Recommended Read, Review

Review: Georgie, All Along by Kate Clayborn (2023)

Heat Factor: The kind of sensuality that comes with a lot of emotional but not specific description

Character Chemistry: Mercy

Plot: Georgie’s a mess on the outside, Levi’s a mess on the inside, and their messes complement each other until they crash and make me cry

Overall: I knew this book would give me big feels and tears, and I was right, and it was AWESOME

I’m two for two with Kate Clayborn. She really knows how to punch me right in the feels and make me cry, and it feels SO GOOD.

Georgie and Levi are probably relatable to most people, not necessarily in the details of their lives, but in the lived experience of either feeling like floundering through life or having a tight rein on life because stepping out of bounds is frightening. People have complicated relationships and struggle with a feeling of not belonging. People grow and change over time, but also have a really hard time letting go of feelings and memories of childhood. People see other people doing so much better and feel worse about where they are. So is it any wonder that a book dealing with all of these feelings will grip you by the guts, make you feel all the feels, and then make those feelings leak out your eyes? But make it a romance, so we get a dopamine hit at the end instead of more trauma. 

This book is a small town romance set in a fictitious Chesapeake Bay community in Virginia. (If you are not from around here and are confused by Levi being on the river one minute and then mentions of the bay another, it’s just that there’s more property available on a river (or neck) that leads out to the bay than on the bay itself because it’s kinda all rivers around there.) The small town setting amplifies the tension and intimacy of the story beautifully, because of course Georgie would meet the teacher who disapproved of high school Georgie her first day back and of course Levi can’t completely avoid his estranged family. Of course the external influences in their lives will have the power to push out secrets they’ve been holding on to and force them to face what they’ve been burying.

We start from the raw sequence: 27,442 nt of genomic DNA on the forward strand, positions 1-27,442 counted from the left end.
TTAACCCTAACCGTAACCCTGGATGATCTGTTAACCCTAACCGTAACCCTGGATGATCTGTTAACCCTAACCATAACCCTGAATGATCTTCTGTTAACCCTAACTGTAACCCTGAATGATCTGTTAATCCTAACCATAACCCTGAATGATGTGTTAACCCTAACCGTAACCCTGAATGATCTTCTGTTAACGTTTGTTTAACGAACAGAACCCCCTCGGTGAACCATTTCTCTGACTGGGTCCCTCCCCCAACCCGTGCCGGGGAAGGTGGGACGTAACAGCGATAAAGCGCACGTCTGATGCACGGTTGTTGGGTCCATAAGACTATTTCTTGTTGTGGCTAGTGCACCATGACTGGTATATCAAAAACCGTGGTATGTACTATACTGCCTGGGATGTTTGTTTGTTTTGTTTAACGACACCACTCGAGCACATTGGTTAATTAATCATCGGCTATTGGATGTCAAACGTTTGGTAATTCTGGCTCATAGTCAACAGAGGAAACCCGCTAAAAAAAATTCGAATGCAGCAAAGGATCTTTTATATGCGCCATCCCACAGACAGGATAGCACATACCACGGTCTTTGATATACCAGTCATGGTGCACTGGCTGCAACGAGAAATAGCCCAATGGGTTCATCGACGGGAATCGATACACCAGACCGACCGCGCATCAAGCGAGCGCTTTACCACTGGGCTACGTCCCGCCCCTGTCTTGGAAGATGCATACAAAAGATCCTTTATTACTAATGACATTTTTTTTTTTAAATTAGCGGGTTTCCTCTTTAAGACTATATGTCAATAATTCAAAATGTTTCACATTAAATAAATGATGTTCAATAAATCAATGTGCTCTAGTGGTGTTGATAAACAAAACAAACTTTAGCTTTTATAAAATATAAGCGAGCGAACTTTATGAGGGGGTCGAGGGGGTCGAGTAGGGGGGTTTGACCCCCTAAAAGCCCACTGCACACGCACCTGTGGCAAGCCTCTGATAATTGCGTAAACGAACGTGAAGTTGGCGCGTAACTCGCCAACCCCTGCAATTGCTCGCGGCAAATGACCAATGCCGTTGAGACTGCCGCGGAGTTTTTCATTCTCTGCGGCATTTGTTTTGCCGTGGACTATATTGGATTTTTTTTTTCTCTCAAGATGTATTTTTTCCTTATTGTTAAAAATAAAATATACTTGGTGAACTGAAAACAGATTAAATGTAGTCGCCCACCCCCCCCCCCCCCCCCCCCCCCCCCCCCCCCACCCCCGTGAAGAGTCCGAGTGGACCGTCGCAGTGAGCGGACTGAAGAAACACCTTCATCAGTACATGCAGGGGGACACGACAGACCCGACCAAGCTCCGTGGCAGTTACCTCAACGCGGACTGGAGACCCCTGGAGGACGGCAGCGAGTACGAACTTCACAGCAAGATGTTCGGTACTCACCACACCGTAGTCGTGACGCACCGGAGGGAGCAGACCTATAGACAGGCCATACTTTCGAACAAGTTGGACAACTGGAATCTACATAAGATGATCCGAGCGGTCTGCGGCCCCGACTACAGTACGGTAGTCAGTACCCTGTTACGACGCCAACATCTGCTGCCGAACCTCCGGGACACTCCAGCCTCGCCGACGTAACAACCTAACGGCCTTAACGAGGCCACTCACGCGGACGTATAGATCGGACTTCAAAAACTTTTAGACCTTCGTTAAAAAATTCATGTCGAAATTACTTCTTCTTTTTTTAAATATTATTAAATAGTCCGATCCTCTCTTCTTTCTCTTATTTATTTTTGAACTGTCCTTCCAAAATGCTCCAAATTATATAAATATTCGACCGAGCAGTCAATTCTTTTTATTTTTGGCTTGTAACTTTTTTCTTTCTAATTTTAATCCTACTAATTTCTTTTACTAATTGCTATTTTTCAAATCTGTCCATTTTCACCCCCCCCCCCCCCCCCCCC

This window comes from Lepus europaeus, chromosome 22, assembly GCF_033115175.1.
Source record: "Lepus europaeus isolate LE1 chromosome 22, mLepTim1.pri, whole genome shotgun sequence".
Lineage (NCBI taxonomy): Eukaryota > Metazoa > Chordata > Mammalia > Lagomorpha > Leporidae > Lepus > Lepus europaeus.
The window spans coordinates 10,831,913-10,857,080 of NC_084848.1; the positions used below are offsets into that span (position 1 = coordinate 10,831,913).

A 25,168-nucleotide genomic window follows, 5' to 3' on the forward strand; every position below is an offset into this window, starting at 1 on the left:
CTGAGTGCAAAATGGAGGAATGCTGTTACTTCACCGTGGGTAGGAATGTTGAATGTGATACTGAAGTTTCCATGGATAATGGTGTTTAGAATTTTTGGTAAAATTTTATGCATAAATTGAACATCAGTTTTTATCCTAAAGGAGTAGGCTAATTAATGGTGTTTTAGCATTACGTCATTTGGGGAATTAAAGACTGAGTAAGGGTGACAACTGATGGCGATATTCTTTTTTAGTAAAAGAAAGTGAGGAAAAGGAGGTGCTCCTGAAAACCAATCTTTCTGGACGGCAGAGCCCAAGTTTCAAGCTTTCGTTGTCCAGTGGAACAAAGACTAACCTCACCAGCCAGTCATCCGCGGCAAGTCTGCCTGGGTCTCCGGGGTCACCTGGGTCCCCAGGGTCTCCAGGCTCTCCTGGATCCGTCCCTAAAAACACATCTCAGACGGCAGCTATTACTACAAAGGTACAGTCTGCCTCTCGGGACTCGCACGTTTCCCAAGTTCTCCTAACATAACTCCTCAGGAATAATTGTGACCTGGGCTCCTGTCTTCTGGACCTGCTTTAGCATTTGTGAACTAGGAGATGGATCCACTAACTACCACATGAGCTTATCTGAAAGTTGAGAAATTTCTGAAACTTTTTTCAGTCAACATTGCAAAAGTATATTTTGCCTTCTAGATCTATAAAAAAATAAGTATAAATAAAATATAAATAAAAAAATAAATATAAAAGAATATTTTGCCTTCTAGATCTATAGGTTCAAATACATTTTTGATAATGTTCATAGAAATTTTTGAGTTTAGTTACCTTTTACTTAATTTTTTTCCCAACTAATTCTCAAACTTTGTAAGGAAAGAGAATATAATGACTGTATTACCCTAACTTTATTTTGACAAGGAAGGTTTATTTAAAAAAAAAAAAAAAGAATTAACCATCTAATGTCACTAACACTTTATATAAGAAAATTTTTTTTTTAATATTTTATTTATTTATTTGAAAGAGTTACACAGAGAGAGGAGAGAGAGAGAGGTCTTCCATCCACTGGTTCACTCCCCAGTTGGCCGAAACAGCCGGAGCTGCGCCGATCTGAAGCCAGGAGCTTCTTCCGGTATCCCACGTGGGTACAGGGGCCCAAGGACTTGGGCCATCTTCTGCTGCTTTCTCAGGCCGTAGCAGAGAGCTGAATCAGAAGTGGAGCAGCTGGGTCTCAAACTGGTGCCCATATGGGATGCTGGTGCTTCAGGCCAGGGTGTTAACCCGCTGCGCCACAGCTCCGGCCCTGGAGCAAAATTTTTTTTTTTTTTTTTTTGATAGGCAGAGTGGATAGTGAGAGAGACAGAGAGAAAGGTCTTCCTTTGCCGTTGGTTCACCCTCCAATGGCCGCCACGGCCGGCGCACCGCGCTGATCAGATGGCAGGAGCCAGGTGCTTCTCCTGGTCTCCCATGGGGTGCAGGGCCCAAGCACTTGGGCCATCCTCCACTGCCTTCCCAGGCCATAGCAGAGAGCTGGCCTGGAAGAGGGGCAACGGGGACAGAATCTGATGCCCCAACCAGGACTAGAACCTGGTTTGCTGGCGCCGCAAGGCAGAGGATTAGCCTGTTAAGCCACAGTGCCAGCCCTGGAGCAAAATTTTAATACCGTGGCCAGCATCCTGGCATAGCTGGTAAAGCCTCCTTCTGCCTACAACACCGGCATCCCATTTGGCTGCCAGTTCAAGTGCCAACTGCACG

The pacing of the book is not fast; it’s meant to be savored. There’s not action forcing us to turn the page and find out what’s next, but there’s plenty of emotional tension derived from our curiosity about how Georgie’s going to figure out what to do with herself and when that can they’ve been kicking down the road is going to explode and make a mess all over. The book is really tight—there was no time that I wanted to hurry up and get on with any meandering points. In another romance book (a thousand other romance books), Levi would be the grumpy, taciturn hero who is a MAN and doesn’t understand his feelings until the bitter end, but here he’s a whole person who has feelings and is beautiful for that as well as his incredible forearms (he builds docks for a living, so…yeah, he’s built.) It’s also a great example of a book with white M/F protagonists that’s easily inclusive. AND it handled the complexity of interpersonal (family) relationships with plenty of painful history in a nuanced way that didn’t magically wipe the past clean and did treat each of the parties involved with three-dimensionality. It was a really lovely reading experience. 

Long story short: I’m not sure the plot synopsis really matters here. This book is about feelings, the reader’s journey with the characters, and it hits its mark every time. Hence my leaky eyes.

I voluntarily read and reviewed a complimentary copy of this book. All thoughts and opinions are my own. We disclose this in accordance with 16 CFR §255.

Buy Now: Amazon | Bookshop

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